Elder Hall. 26 Sept 2012
Despite Ambrose Bierce’s humorous witticism, in his tongue-in-cheek dictionary, that there is only one thing worse than a clarinet, and that is two clarinets, it is most definitely an exquisite instrument, and when put in the hands of a master musician such as Englishman Michael Collins, the experience is altogether sublime.
Collins is one of the world’s leading exponents of the instruments and an enthusiastic audience was treated to a generous program of Finzi, Debussy, Poulenc, Martinu, Musczynski, and Weber that amply demonstrated Collins’ virtuosity on the instrument.
Collins was joined by accomplished Australian pianist Timothy Young, who accompanied Collins in all pieces. Good accompaniment is a difficult thing to do, and when it is done well – when it is true accompaniment and not simply a second instrument competing for its moment in the sun – the result is a true joy and the whole becomes much more than the sum of the parts. Collins and Young together were a harmonious force.
I am not one of the clarinet cognoscenti, and I am not fully versed in the difference between the English and other styles of playing the instrument, but if the English were clever they would define, delineate, designate and in every way describe how Collins plays and claim it to be ‘the’ English style! (Interestingly, or not, Maestro Martin Brabbins tried to explain what typified British music a few weeks ago at an ASO concert, but he failed.) Anyway, all that mattered to the Elder Hall audience was that Collins is good, very good, and his gentleness and humility on stage makes him even more impressive. There is no fuss about the man, no posturing, just oneness with the music and incredible musicality.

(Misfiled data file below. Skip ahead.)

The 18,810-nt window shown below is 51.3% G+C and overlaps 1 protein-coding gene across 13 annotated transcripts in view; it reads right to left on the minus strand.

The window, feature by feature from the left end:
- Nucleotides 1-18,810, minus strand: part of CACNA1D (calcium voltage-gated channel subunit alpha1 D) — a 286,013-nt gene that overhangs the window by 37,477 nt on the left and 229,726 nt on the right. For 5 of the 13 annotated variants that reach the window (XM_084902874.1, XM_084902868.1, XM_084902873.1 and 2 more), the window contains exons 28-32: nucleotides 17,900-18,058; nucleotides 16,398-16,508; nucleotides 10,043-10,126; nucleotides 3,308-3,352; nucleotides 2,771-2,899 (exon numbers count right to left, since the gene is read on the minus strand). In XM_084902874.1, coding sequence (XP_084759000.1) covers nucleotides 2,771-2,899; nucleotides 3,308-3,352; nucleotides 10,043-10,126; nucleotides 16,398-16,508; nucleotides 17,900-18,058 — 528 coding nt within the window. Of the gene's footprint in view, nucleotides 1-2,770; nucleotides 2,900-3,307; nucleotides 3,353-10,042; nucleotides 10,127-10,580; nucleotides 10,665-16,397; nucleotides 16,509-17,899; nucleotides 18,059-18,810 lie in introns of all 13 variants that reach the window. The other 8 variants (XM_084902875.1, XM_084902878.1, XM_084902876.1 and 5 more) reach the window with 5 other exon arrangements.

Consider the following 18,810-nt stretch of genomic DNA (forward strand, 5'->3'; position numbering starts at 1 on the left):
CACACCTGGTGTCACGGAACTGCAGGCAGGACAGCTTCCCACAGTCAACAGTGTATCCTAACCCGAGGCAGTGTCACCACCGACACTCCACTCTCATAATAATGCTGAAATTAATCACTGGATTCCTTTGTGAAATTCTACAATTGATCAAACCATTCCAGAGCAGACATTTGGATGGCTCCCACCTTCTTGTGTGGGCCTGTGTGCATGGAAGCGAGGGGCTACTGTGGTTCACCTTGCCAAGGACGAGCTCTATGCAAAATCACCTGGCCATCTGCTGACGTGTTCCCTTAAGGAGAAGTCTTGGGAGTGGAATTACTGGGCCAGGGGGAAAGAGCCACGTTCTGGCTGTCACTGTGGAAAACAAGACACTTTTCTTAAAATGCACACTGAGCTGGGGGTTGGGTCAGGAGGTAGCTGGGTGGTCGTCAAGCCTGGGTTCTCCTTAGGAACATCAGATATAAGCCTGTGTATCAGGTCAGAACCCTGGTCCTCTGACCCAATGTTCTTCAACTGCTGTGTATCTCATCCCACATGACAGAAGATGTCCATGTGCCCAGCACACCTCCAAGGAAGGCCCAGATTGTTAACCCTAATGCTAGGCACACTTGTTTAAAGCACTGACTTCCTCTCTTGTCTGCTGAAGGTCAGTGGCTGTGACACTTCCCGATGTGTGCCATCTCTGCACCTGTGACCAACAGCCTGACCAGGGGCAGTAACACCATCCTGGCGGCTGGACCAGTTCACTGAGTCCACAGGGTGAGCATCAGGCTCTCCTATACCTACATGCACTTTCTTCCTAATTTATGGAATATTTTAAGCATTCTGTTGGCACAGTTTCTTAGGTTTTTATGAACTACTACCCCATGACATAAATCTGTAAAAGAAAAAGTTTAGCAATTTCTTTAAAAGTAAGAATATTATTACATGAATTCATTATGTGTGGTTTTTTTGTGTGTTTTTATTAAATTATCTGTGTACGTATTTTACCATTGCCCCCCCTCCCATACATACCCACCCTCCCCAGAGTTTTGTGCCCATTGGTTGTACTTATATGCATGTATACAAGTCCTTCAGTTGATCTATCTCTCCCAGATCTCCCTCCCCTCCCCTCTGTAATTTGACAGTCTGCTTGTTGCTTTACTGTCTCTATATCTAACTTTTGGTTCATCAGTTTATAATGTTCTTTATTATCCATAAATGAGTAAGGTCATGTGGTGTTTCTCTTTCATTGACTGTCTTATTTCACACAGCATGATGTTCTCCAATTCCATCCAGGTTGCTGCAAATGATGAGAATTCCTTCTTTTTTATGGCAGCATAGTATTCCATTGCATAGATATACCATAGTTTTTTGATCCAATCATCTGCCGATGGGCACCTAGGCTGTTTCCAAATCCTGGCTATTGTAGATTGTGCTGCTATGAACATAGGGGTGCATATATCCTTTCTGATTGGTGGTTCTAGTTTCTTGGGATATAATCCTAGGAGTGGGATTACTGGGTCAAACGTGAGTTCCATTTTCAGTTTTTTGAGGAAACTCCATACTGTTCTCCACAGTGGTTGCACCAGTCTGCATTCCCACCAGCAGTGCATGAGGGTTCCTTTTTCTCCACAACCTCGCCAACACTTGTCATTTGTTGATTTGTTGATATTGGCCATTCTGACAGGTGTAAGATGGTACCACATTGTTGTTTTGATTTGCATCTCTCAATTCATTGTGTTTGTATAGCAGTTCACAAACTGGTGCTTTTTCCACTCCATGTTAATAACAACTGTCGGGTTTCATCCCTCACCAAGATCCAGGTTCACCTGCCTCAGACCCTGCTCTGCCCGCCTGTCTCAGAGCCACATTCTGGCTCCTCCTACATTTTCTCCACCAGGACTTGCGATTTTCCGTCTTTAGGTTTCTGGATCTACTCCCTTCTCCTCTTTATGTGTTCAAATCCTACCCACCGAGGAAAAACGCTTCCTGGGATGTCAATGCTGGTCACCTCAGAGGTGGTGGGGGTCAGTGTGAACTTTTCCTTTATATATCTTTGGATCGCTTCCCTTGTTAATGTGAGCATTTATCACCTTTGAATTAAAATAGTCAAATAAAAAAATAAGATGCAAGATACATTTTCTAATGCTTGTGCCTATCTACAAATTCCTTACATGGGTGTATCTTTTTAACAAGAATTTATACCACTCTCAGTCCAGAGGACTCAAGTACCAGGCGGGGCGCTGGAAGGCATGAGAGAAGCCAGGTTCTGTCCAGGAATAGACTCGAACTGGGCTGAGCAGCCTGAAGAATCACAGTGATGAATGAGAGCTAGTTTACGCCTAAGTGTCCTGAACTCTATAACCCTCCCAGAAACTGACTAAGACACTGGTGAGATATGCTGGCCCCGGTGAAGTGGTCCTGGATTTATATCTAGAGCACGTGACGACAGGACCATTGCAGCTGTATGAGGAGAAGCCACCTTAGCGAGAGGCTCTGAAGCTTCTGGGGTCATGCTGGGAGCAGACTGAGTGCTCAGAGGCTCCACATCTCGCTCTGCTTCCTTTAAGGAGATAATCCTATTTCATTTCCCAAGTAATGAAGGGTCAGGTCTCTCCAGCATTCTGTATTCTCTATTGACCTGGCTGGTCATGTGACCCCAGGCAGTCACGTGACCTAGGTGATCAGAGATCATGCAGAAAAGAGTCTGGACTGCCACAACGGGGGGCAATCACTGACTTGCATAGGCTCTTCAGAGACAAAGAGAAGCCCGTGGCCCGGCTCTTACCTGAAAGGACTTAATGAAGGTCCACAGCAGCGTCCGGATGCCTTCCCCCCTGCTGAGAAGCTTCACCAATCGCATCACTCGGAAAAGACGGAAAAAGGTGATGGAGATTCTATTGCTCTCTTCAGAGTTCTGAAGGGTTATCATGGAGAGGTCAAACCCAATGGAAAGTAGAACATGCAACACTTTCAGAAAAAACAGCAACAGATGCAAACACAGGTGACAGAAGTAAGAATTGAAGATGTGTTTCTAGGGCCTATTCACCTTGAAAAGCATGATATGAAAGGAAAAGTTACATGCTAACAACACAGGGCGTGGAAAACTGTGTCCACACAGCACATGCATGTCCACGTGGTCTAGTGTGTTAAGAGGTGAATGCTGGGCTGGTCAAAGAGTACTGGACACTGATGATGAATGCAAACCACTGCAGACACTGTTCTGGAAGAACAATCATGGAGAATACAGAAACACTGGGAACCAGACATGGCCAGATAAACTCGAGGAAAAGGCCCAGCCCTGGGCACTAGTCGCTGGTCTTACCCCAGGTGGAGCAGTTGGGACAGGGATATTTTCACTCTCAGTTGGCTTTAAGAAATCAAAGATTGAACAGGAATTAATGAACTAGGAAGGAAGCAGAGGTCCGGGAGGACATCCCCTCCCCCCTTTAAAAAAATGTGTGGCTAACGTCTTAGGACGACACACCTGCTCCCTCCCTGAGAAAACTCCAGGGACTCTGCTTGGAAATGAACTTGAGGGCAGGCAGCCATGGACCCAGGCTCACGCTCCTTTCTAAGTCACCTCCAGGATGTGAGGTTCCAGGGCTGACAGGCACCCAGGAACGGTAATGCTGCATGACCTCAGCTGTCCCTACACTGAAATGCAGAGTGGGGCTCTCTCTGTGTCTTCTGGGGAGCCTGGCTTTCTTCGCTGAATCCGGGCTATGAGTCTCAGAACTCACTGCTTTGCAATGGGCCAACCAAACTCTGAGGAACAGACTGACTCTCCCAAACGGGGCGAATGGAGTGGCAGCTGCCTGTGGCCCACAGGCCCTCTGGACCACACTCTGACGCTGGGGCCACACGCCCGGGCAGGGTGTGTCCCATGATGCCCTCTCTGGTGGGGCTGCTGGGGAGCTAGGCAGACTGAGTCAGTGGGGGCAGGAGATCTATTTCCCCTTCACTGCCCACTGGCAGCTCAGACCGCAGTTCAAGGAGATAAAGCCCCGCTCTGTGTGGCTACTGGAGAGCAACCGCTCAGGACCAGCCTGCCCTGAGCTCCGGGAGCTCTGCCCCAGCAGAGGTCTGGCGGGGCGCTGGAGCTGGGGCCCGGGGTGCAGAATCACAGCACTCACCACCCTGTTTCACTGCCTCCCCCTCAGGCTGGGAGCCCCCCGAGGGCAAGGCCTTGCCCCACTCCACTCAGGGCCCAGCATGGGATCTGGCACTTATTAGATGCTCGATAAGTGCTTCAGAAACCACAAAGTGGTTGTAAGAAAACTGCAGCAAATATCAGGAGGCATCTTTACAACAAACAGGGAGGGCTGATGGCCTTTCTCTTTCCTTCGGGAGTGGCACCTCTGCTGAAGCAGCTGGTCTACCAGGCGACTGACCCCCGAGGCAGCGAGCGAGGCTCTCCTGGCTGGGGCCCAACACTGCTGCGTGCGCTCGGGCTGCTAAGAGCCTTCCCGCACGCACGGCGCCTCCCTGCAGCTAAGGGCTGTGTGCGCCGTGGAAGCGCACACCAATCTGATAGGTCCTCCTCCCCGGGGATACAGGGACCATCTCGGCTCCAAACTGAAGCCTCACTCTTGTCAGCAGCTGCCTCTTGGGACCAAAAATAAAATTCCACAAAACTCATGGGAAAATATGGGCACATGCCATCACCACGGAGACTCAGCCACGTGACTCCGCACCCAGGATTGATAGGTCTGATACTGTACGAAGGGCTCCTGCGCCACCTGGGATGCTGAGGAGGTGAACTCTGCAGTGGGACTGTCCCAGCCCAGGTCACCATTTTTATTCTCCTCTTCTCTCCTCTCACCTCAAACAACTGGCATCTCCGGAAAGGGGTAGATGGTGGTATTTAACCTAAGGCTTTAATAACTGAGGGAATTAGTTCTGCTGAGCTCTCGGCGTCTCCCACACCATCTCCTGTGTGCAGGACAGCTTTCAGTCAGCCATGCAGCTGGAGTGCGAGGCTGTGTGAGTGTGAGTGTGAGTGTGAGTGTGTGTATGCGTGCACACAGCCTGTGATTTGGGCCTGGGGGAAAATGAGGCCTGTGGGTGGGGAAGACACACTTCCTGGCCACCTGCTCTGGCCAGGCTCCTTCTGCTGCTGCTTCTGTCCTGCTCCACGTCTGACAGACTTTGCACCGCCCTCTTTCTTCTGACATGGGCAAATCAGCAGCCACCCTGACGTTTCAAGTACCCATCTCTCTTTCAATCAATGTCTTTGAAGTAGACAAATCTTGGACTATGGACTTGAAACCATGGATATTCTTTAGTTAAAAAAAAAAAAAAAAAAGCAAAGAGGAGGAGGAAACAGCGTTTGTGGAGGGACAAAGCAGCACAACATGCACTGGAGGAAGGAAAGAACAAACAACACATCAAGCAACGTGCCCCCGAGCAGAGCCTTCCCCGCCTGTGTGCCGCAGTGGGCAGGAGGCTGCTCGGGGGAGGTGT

Collins was at his scintillating best in the slow sections of the program. The third of the five Bagatelles (Carol - Andate semplice) by Finzi and the second movement (Romanza – très calme) of Poulenc’s Sonata were especially enjoyable. The dynamics were perfectly executed and the ppp soft sections were pure in tone. Impressive stuff.
The inclusion of the Debussy Rhapsody was most interesting, not so much because of the piece itself, but because Collins will be playing it again this coming weekend when he will be joined by the ASO in the composer’s own orchestrated version. The piece is unmistakably French in style – it has something about it that loudly announces its ethnic roots – and is full of poetic reverie and serenity that is contrasted with energetic and eccentric rhythms that beg your attention.
The highlight of the evening however was the ever-impressive ‘Grand Duo for Clarinet and Piano’ by Weber, and Collins and Young were definitely equal partners, deftly sharing the luscious melodies and technical difficulties between them. A showy piece to finish a wonderful concert
The audience did not want the evening to end and extracted an encore. Collins without fuss explained that he and Young had not had time to rehearse an encore, because he had only just arrived in the country after extensive delays with his flights from the UK, and so they repeated the ‘Carol’, much to the delight of the audience.
As I left the venue humming the theme to the rondo movement of the Grand Duo I contemplated the obvious musical prowess that allowed them to perform such a varied and difficult programme with only limited rehearsal. Remarkable stuff.
Where: Elder Hall